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Krishna Rajasagara Dam Mysore
Krishna Raja Sagara, also popularly known as KRS, is the name of both a lake and the dam that creates it. It is located close to the settlement of Krishnarajasagara in the Indian State of Karnataka. The gravity dam made of surki mortar is situated below the confluence of river Kaveri with its tributaries Hemavati and Lakshmana Tirtha, in the district of Mandya The region of Mysore and especially Mandya had historically been dry, and had witnessed mass migration to adjoining areas in the hot summers. A severe drought in 1875–76 had wiped out one-fifth of the population of the Kingdom of Mysore. Crop failures were common due to lack of water for irrigation.[4] The Kaveri River was seen as a potential source of irrigation water for the farmers in and around Mysore in the erstwhile Kingdom of Mysore. The Chief Engineer of Mysore M. Visvesvaraya presented a blueprint to build a dam across the River near the village of Kannambadi. However, he was faced with opposition from the finance ministry of the government of Mysore who said the project would "serve no purpose" and that the electricity produced from it would not be of complete use due to lack in demand. He then approached T. Ananda Rao, the Diwan of Mysore and the Maharaja Krishna Raja Wadiyar IV for a reconsideration.[5] Upon examining, the latter gave his consent issuing an order on 11 October 1911 to begin the project and a sum of ₹81 lakh was set aside for it. Madras Presidency then opposed the project and urged the imperial government to not approve it. Upon Visvesvaraya's persuasion, the government consented. However, the initial plan of wanting to build a dam of 194-feet high to hold an estimated 41,500,000,000 cu ft (1.18 km3) of water had to be dropped.[1] Construction began in November 1911 and 10,000 workers were employed. A mortar known locally as surki was used in place of cement as the latter was not manufactured in India at the time, and importing would prove costly for the state. [5] By the time construction completed in 1931, around 5,000 to 10,000 persons had lost their homes to the project. However, they were rehabilitated and provided with agricultural land in the adjacent areas by the government.[5] text matter from -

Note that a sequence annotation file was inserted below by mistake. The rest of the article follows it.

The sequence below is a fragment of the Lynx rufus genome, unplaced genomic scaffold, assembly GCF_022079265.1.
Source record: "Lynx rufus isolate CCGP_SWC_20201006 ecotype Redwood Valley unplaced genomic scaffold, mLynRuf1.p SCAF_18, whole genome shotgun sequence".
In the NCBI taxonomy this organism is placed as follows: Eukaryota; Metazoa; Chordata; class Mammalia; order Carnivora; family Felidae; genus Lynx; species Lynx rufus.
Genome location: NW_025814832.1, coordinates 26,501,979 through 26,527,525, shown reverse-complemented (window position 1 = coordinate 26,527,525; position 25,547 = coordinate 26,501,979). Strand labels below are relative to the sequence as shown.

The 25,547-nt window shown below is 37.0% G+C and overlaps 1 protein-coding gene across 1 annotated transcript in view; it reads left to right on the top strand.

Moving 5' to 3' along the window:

Copyright: Anil Erayil
Type: Spherical
Resolution: 6000x3000
Taken: 17/05/2017
Uploaded: 18/05/2017
Updated: 24/05/2017


Tags: dam
More About Karnataka

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